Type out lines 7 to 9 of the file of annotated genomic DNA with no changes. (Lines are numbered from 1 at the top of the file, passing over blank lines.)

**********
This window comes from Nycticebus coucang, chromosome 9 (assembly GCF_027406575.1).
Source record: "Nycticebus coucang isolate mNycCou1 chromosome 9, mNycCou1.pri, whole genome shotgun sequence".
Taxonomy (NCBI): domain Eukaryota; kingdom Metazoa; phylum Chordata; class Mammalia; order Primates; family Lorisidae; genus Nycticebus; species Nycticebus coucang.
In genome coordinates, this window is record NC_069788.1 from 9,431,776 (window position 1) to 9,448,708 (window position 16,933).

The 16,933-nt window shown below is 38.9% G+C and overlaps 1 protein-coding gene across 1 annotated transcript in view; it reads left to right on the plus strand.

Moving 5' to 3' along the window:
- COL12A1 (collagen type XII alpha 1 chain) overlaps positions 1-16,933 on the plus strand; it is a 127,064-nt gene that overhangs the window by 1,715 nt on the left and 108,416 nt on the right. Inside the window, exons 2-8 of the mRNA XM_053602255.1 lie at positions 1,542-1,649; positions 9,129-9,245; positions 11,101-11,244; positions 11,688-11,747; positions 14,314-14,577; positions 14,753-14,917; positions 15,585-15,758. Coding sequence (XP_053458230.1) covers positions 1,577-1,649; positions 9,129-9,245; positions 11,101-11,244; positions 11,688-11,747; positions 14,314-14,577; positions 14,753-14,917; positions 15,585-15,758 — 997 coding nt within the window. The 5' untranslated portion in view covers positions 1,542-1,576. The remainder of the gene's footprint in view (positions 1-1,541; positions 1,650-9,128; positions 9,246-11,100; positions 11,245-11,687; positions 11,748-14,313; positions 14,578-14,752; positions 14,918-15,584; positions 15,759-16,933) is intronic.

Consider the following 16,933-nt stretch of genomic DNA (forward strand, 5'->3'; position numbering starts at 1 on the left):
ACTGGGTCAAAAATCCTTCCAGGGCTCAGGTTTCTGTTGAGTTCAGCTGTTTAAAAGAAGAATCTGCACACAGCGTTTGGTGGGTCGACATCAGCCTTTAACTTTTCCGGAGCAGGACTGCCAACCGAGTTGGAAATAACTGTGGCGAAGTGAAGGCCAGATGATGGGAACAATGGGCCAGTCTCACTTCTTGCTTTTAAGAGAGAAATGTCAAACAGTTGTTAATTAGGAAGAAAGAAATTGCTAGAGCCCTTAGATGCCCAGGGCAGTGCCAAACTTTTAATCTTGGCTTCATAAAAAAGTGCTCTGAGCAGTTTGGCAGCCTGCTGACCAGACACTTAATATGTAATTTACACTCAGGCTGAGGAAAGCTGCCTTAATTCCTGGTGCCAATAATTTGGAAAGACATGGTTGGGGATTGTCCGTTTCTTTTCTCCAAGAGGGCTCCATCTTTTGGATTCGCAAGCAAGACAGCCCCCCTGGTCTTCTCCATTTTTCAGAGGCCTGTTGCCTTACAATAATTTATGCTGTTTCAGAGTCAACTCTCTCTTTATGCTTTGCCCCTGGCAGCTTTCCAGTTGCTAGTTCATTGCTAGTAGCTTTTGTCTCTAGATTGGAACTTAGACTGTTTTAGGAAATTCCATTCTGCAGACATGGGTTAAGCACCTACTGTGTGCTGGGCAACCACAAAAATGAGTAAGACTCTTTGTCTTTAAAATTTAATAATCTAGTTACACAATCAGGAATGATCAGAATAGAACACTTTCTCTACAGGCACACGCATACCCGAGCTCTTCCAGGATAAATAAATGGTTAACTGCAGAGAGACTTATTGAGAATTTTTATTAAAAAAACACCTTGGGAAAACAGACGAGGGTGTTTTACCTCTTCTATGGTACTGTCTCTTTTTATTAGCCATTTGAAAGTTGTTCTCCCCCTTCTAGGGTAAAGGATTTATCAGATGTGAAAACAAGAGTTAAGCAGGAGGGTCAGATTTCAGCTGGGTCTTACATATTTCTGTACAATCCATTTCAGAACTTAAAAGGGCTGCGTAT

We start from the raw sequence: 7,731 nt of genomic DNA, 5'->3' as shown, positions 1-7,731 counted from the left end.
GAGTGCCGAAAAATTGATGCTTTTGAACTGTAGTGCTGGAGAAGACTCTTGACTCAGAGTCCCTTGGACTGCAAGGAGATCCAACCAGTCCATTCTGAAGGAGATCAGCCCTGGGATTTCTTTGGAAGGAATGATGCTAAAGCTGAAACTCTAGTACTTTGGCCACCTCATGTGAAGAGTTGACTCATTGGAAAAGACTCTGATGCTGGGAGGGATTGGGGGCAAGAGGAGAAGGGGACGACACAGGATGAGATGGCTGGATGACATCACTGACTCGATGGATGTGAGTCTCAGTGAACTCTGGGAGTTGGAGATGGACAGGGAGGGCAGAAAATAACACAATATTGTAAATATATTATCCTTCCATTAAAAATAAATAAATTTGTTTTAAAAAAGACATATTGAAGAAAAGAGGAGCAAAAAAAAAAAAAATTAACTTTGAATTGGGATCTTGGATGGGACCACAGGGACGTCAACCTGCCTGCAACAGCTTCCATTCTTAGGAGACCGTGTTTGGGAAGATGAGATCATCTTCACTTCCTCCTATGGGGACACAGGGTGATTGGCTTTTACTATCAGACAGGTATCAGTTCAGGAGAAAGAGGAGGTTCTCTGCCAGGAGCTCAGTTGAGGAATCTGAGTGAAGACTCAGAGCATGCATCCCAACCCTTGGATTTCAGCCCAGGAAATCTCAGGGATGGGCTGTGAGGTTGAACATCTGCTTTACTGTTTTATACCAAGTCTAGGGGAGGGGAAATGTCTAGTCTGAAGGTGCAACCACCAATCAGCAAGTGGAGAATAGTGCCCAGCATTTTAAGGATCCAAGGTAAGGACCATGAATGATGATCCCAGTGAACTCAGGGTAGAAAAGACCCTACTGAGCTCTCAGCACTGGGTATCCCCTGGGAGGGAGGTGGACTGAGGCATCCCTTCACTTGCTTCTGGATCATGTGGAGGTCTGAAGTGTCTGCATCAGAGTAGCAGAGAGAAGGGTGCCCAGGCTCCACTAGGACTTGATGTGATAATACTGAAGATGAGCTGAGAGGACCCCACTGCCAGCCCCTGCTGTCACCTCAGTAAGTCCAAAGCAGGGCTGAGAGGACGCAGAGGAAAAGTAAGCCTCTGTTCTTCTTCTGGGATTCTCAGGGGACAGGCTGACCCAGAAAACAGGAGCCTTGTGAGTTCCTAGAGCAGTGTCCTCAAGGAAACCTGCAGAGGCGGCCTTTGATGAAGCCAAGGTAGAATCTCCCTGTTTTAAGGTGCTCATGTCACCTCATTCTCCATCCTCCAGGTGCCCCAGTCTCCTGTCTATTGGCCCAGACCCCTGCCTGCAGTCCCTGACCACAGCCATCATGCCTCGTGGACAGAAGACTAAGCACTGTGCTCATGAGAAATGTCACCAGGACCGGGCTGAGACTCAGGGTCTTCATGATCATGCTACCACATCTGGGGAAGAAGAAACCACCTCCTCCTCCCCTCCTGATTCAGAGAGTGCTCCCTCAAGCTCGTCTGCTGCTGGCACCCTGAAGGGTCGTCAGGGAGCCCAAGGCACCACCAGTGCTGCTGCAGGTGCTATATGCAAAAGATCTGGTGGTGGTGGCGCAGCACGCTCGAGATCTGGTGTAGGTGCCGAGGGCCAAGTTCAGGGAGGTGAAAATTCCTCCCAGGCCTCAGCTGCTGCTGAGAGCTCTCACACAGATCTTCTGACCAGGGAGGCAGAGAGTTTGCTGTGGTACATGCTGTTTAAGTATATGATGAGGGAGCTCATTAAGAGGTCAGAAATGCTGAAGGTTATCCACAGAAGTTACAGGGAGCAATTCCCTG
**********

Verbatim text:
- COL12A1 (collagen type XII alpha 1 chain) overlaps positions 1-16,933 on the plus strand; it is a 127,064-nt gene that overhangs the window by 1,715 nt on the left and 108,416 nt on the right. Inside the window, exons 2-8 of the mRNA XM_053602255.1 lie at positions 1,542-1,649; positions 9,129-9,245; positions 11,101-11,244; positions 11,688-11,747; positions 14,314-14,577; positions 14,753-14,917; positions 15,585-15,758. Coding sequence (XP_053458230.1) covers positions 1,577-1,649; positions 9,129-9,245; positions 11,101-11,244; positions 11,688-11,747; positions 14,314-14,577; positions 14,753-14,917; positions 15,585-15,758 — 997 coding nt within the window. The 5' untranslated portion in view covers positions 1,542-1,576. The remainder of the gene's footprint in view (positions 1-1,541; positions 1,650-9,128; positions 9,246-11,100; positions 11,245-11,687; positions 11,748-14,313; positions 14,578-14,752; positions 14,918-15,584; positions 15,759-16,933) is intronic.

Consider the following 16,933-nt stretch of genomic DNA (forward strand, 5'->3'; position numbering starts at 1 on the left):
ACTGGGTCAAAAATCCTTCCAGGGCTCAGGTTTCTGTTGAGTTCAGCTGTTTAAAAGAAGAATCTGCACACAGCGTTTGGTGGGTCGACATCAGCCTTTAACTTTTCCGGAGCAGGACTGCCAACCGAGTTGGAAATAACTGTGGCGAAGTGAAGGCCAGATGATGGGAACAATGGGCCAGTCTCACTTCTTGCTTTTAAGAGAGAAATGTCAAACAGTTGTTAATTAGGAAGAAAGAAATTGCTAGAGCCCTTAGATGCCCAGGGCAGTGCCAAACTTTTAATCTTGGCTTCATAAAAAAGTGCTCTGAGCAGTTTGGCAGCCTGCTGACCAGACACTTAATATGTAATTTACACTCAGGCTGAGGAAAGCTGCCTTAATTCCTGGTGCCAATAATTTGGAAAGACATGGTTGGGGATTGTCCGTTTCTTTTCTCCAAGAGGGCTCCATCTTTTGGATTCGCAAGCAAGACAGCCCCCCTGGTCTTCTCCATTTTTCAGAGGCCTGTTGCCTTACAATAATTTATGCTGTTTCAGAGTCAACTCTCTCTTTATGCTTTGCCCCTGGCAGCTTTCCAGTTGCTAGTTCATTGCTAGTAGCTTTTGTCTCTAGATTGGAACTTAGACTGTTTTAGGAAATTCCATTCTGCAGACATGGGTTAAGCACCTACTGTGTGCTGGGCAACCACAAAAATGAGTAAGACTCTTTGTCTTTAAAATTTAATAATCTAGTTACACAATCAGGAATGATCAGAATAGAACACTTTCTCTACAGGCACACGCATACCCGAGCTCTTCCAGGATAAATAAATGGTTAACTGCAGAGAGACTTATTGAGAATTTTTATTAAAAAAACACCTTGGGAAAACAGACGAGGGTGTTTTACCTCTTCTATGGTACTGTCTCTTTTTATTAGCCATTTGAAAGTTGTTCTCCCCCTTCTAGGGTAAAGGATTTATCAGATGTGAAAACAAGAGTTAAGCAGGAGGGTCAGATTTCAGCTGGGTCTTACATATTTCTGTACAATCCATTTCAGAACTTAAAAGGGCTGCGTAT